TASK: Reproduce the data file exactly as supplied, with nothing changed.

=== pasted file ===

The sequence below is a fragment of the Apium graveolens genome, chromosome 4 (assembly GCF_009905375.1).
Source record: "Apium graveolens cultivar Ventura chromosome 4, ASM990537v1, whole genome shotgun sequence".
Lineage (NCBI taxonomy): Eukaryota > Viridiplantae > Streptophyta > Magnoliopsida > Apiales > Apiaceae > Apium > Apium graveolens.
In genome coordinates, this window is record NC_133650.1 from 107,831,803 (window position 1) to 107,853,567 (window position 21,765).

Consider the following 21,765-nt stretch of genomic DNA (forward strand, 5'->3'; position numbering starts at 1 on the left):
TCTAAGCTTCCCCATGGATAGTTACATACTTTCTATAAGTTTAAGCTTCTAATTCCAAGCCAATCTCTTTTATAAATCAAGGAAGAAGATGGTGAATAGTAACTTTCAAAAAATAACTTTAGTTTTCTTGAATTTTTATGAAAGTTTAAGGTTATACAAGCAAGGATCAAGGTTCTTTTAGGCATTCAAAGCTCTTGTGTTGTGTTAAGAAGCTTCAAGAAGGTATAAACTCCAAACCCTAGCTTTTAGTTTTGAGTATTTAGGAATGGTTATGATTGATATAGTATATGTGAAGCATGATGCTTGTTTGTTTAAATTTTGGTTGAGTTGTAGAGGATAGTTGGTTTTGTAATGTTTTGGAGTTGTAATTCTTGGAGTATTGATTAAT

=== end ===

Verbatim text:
The sequence below is a fragment of the Apium graveolens genome, chromosome 4 (assembly GCF_009905375.1).
Source record: "Apium graveolens cultivar Ventura chromosome 4, ASM990537v1, whole genome shotgun sequence".
Lineage (NCBI taxonomy): Eukaryota > Viridiplantae > Streptophyta > Magnoliopsida > Apiales > Apiaceae > Apium > Apium graveolens.
In genome coordinates, this window is record NC_133650.1 from 107,831,803 (window position 1) to 107,853,567 (window position 21,765).

Consider the following 21,765-nt stretch of genomic DNA (forward strand, 5'->3'; position numbering starts at 1 on the left):
TCTAAGCTTCCCCATGGATAGTTACATACTTTCTATAAGTTTAAGCTTCTAATTCCAAGCCAATCTCTTTTATAAATCAAGGAAGAAGATGGTGAATAGTAACTTTCAAAAAATAACTTTAGTTTTCTTGAATTTTTATGAAAGTTTAAGGTTATACAAGCAAGGATCAAGGTTCTTTTAGGCATTCAAAGCTCTTGTGTTGTGTTAAGAAGCTTCAAGAAGGTATAAACTCCAAACCCTAGCTTTTAGTTTTGAGTATTTAGGAATGGTTATGATTGATATAGTATATGTGAAGCATGATGCTTGTTTGTTTAAATTTTGGTTGAGTTGTAGAGGATAGTTGGTTTTGTAATGTTTTGGAGTTGTAATTCTTGGAGTATTGATTAAT